Nonlinear Preconditioning Strategies for Two-Phase Flows in Porous Media Discretized by a Fully Implicit Discontinuous Galerkin Method
KAUST DepartmentExtreme Computing Research Center
Computer, Electrical and Mathematical Sciences and Engineering (CEMSE) Division
Applied Mathematics and Computational Science Program
Office of the President
Permanent link to this recordhttp://hdl.handle.net/10754/669497
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AbstractWe consider numerical simulation of two-phase flows in porous media using implicit methods. Because of the complex features involving heterogeneous permeability and nonlinear capillary effects, the nonlinear algebraic systems arising from the discretization are very difficult to solve. The traditional Newton method suffers from slow convergence in the form of a long stagnation or sometimes does not converge at all. In this paper, we develop nonlinear preconditioning strategies for the system of two-phase flows discretized by a fully implicit discontinuous Galerkin method. The preconditioners identify and approximately eliminate the local high nonlinearities that cause the Newton method to take small updates. Specifically, we propose two elimination strategies: one is based on exploring the unbalanced nonlinearities of the pressure and the saturation fields, and the other is based on identifying certain elements of the finite element space that have much higher nonlinearities than the rest of the elements. We compare the performance and robustness of the proposed algorithms with an existing single-field elimination approach and the classical inexact Newton method with respect to some physical and numerical parameters. Experiments on three-dimensional porous media applications show that the proposed algorithms are superior to other methods in terms of robustness and parallel efficiency.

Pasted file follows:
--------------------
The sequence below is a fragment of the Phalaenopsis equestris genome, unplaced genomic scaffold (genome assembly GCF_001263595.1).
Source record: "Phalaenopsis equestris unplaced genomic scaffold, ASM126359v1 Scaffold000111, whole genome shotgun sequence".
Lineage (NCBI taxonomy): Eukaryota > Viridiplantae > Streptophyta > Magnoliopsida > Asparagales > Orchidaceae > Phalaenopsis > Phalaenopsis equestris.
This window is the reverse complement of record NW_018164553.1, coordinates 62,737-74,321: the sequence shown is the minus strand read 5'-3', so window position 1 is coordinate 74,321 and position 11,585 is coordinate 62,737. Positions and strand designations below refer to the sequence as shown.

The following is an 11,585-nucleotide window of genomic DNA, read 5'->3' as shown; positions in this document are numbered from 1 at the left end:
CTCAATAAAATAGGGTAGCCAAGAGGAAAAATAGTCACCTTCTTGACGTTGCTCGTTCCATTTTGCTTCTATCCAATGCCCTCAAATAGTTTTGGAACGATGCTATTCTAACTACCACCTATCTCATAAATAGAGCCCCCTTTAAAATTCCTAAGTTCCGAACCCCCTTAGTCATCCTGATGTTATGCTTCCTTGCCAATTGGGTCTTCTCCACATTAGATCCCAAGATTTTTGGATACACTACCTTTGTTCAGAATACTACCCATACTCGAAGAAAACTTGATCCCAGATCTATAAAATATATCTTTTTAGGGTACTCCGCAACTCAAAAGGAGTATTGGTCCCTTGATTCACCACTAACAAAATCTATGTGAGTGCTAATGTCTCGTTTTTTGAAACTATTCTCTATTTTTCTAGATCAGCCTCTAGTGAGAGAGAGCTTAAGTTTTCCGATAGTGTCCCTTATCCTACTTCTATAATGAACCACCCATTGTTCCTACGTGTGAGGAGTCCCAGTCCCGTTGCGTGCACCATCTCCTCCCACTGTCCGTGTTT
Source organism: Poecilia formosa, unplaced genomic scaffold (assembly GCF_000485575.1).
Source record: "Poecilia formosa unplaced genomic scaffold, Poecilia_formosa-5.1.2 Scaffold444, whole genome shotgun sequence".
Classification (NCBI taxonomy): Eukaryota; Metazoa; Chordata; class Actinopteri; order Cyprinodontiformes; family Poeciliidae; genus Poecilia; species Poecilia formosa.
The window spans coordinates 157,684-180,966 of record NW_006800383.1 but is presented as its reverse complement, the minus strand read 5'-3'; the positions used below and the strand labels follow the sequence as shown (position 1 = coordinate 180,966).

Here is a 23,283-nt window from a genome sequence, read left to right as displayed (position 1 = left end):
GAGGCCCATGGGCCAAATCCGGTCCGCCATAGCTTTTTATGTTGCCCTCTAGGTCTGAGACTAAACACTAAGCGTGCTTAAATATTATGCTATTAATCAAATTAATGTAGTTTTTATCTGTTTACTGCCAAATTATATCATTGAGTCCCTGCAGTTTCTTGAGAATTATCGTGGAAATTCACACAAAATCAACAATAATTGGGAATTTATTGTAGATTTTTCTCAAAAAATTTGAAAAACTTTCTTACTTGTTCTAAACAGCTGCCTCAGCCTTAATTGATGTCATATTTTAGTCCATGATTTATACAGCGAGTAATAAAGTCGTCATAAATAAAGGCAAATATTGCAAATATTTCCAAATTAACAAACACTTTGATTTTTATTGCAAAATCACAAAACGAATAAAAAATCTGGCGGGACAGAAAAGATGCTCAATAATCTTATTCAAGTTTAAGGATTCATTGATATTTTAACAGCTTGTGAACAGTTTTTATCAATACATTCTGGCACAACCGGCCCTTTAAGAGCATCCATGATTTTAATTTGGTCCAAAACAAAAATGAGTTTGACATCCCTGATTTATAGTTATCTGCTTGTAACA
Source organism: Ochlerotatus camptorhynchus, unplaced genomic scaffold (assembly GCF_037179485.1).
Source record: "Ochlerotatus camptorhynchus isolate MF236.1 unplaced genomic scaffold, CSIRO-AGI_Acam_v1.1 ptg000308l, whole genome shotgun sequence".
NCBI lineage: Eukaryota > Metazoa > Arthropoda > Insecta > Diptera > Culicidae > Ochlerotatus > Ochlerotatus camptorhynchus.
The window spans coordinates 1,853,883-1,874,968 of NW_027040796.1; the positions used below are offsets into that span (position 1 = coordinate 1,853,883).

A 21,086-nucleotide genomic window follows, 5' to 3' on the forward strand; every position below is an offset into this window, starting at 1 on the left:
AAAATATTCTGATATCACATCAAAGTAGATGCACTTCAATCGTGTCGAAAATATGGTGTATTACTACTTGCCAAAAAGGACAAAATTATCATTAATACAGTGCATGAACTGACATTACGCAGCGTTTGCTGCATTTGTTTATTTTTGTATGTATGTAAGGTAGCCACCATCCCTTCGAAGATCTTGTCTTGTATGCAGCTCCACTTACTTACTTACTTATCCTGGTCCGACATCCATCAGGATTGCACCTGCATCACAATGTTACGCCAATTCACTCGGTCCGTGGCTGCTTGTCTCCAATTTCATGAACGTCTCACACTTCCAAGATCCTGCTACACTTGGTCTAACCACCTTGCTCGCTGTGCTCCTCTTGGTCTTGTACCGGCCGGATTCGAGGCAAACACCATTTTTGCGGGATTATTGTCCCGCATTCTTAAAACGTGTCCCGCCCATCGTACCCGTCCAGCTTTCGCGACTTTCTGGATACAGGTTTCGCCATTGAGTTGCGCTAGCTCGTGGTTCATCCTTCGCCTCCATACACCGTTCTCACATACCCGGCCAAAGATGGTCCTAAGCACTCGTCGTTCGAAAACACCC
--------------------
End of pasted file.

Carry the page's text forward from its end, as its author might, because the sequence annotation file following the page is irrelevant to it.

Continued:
CitationLuo, L., Cai, X.-C., & Keyes, D. E. (2021). Nonlinear Preconditioning Strategies for Two-Phase Flows in Porous Media Discretized by a Fully Implicit Discontinuous Galerkin Method. SIAM Journal on Scientific Computing, S317–S344. doi:10.1137/20m1344652
SponsorsThe work of the first author was partially supported by NSFC grant 11701547 and NSFC-RGC joint research grant N-KUST620/15.